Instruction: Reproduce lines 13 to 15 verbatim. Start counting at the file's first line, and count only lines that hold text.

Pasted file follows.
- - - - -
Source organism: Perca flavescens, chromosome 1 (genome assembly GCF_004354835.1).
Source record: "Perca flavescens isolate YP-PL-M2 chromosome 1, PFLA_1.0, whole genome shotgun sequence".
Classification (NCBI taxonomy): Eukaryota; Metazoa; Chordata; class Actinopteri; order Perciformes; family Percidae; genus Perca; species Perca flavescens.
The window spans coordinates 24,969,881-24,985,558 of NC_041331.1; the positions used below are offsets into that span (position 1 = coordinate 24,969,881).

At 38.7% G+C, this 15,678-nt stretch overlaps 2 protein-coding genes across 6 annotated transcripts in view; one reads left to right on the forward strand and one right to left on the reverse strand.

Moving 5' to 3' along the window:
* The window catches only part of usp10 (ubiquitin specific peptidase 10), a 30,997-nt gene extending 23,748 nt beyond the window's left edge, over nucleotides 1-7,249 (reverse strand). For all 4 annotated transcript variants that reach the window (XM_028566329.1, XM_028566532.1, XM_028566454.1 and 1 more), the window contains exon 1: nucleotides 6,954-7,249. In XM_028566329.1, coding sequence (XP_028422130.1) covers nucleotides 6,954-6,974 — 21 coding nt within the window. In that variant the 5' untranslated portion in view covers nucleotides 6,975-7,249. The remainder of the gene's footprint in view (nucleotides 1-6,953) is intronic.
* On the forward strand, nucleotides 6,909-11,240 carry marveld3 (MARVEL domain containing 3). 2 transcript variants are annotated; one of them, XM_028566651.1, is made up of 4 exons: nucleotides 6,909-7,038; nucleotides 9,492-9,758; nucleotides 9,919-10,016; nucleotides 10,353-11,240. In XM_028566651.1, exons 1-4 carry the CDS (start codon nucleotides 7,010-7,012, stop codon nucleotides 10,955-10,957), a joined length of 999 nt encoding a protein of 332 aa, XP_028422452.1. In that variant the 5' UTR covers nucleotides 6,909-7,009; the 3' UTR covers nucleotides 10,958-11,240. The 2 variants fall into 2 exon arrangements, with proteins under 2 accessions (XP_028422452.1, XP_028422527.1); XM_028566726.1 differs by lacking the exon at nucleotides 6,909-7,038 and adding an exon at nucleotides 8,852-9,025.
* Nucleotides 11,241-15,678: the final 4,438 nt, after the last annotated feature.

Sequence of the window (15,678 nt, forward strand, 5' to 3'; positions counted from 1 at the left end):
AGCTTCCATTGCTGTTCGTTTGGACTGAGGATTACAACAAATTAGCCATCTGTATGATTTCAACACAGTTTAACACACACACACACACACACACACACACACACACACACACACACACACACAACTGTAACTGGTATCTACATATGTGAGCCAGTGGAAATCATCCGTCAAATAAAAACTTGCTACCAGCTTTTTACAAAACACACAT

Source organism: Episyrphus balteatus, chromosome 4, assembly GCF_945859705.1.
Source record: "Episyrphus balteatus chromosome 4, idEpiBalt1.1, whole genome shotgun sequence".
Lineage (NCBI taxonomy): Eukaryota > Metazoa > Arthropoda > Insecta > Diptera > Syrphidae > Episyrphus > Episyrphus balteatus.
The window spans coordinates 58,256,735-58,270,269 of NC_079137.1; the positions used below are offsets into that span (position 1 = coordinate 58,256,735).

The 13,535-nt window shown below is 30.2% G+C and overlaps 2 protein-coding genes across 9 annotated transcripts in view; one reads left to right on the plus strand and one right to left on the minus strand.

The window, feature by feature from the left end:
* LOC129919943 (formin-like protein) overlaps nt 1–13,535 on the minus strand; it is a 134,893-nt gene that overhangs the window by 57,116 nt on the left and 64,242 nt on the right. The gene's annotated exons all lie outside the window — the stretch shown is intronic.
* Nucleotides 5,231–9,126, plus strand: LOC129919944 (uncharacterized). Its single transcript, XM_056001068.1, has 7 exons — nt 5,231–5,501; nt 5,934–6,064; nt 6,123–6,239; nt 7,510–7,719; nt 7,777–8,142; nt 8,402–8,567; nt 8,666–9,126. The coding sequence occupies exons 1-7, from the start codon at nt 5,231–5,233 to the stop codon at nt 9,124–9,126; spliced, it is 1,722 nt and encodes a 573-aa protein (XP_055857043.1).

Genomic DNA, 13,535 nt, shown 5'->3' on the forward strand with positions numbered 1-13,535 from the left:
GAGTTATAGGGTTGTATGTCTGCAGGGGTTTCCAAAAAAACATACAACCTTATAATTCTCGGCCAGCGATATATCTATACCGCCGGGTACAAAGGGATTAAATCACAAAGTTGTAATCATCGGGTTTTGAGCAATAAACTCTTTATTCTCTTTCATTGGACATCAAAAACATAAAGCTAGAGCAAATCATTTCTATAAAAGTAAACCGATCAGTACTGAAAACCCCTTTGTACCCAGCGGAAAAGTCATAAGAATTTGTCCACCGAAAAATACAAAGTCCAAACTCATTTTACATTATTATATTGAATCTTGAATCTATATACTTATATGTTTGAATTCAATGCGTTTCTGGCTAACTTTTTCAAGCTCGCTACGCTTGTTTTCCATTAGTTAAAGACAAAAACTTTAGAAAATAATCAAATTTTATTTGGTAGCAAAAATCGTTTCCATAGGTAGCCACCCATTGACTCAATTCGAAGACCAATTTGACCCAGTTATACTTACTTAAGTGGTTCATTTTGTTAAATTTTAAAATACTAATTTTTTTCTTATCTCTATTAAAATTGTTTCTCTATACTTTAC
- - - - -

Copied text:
Source record: "Episyrphus balteatus chromosome 4, idEpiBalt1.1, whole genome shotgun sequence".
Lineage (NCBI taxonomy): Eukaryota > Metazoa > Arthropoda > Insecta > Diptera > Syrphidae > Episyrphus > Episyrphus balteatus.
The window spans coordinates 58,256,735-58,270,269 of NC_079137.1; the positions used below are offsets into that span (position 1 = coordinate 58,256,735).